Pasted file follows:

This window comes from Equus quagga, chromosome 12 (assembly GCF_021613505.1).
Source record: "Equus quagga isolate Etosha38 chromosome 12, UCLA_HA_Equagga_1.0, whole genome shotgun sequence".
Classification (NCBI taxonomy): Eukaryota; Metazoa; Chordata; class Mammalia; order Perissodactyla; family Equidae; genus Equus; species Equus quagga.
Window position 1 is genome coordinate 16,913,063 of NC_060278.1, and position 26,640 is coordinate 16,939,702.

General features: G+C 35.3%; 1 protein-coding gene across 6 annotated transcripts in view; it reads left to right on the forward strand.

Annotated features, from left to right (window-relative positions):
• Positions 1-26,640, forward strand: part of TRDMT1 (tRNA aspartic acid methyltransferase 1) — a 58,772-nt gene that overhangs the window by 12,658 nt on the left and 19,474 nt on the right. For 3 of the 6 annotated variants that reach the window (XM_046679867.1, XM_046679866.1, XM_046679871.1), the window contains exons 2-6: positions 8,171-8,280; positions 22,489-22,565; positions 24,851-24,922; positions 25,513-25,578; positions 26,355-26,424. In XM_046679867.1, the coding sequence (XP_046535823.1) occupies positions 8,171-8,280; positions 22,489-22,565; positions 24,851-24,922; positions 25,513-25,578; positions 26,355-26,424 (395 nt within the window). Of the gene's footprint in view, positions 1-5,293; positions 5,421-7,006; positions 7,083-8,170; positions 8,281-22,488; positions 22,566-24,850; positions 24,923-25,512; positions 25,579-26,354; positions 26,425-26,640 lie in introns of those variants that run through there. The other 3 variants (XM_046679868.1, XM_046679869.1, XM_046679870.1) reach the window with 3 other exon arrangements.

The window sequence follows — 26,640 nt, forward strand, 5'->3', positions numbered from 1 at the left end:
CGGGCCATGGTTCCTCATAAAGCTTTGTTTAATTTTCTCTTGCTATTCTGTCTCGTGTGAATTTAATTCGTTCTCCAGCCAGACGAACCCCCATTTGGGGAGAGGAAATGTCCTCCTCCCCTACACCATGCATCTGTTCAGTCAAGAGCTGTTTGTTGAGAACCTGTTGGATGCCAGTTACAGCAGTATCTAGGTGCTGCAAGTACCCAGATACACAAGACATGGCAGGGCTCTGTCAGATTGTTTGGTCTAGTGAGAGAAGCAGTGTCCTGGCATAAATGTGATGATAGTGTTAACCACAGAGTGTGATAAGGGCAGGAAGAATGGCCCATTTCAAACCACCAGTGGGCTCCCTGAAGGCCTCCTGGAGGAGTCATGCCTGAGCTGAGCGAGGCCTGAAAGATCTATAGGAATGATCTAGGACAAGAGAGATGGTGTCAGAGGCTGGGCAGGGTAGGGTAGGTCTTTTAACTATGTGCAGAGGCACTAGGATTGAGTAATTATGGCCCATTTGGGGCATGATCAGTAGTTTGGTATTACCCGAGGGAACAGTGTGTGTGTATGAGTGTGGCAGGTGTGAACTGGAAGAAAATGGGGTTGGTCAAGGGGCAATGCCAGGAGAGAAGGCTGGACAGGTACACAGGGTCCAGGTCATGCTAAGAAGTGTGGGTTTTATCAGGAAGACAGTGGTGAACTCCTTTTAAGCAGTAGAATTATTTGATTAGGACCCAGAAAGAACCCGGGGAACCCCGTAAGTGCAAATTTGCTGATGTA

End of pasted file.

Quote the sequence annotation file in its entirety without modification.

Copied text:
This window comes from Equus quagga, chromosome 12 (assembly GCF_021613505.1).
Source record: "Equus quagga isolate Etosha38 chromosome 12, UCLA_HA_Equagga_1.0, whole genome shotgun sequence".
Classification (NCBI taxonomy): Eukaryota; Metazoa; Chordata; class Mammalia; order Perissodactyla; family Equidae; genus Equus; species Equus quagga.
Window position 1 is genome coordinate 16,913,063 of NC_060278.1, and position 26,640 is coordinate 16,939,702.

General features: G+C 35.3%; 1 protein-coding gene across 6 annotated transcripts in view; it reads left to right on the forward strand.

Annotated features, from left to right (window-relative positions):
• Positions 1-26,640, forward strand: part of TRDMT1 (tRNA aspartic acid methyltransferase 1) — a 58,772-nt gene that overhangs the window by 12,658 nt on the left and 19,474 nt on the right. For 3 of the 6 annotated variants that reach the window (XM_046679867.1, XM_046679866.1, XM_046679871.1), the window contains exons 2-6: positions 8,171-8,280; positions 22,489-22,565; positions 24,851-24,922; positions 25,513-25,578; positions 26,355-26,424. In XM_046679867.1, the coding sequence (XP_046535823.1) occupies positions 8,171-8,280; positions 22,489-22,565; positions 24,851-24,922; positions 25,513-25,578; positions 26,355-26,424 (395 nt within the window). Of the gene's footprint in view, positions 1-5,293; positions 5,421-7,006; positions 7,083-8,170; positions 8,281-22,488; positions 22,566-24,850; positions 24,923-25,512; positions 25,579-26,354; positions 26,425-26,640 lie in introns of those variants that run through there. The other 3 variants (XM_046679868.1, XM_046679869.1, XM_046679870.1) reach the window with 3 other exon arrangements.

The window sequence follows — 26,640 nt, forward strand, 5'->3', positions numbered from 1 at the left end:
CGGGCCATGGTTCCTCATAAAGCTTTGTTTAATTTTCTCTTGCTATTCTGTCTCGTGTGAATTTAATTCGTTCTCCAGCCAGACGAACCCCCATTTGGGGAGAGGAAATGTCCTCCTCCCCTACACCATGCATCTGTTCAGTCAAGAGCTGTTTGTTGAGAACCTGTTGGATGCCAGTTACAGCAGTATCTAGGTGCTGCAAGTACCCAGATACACAAGACATGGCAGGGCTCTGTCAGATTGTTTGGTCTAGTGAGAGAAGCAGTGTCCTGGCATAAATGTGATGATAGTGTTAACCACAGAGTGTGATAAGGGCAGGAAGAATGGCCCATTTCAAACCACCAGTGGGCTCCCTGAAGGCCTCCTGGAGGAGTCATGCCTGAGCTGAGCGAGGCCTGAAAGATCTATAGGAATGATCTAGGACAAGAGAGATGGTGTCAGAGGCTGGGCAGGGTAGGGTAGGTCTTTTAACTATGTGCAGAGGCACTAGGATTGAGTAATTATGGCCCATTTGGGGCATGATCAGTAGTTTGGTATTACCCGAGGGAACAGTGTGTGTGTATGAGTGTGGCAGGTGTGAACTGGAAGAAAATGGGGTTGGTCAAGGGGCAATGCCAGGAGAGAAGGCTGGACAGGTACACAGGGTCCAGGTCATGCTAAGAAGTGTGGGTTTTATCAGGAAGACAGTGGTGAACTCCTTTTAAGCAGTAGAATTATTTGATTAGGACCCAGAAAGAACCCGGGGAACCCCGTAAGTGCAAATTTGCTGATGTA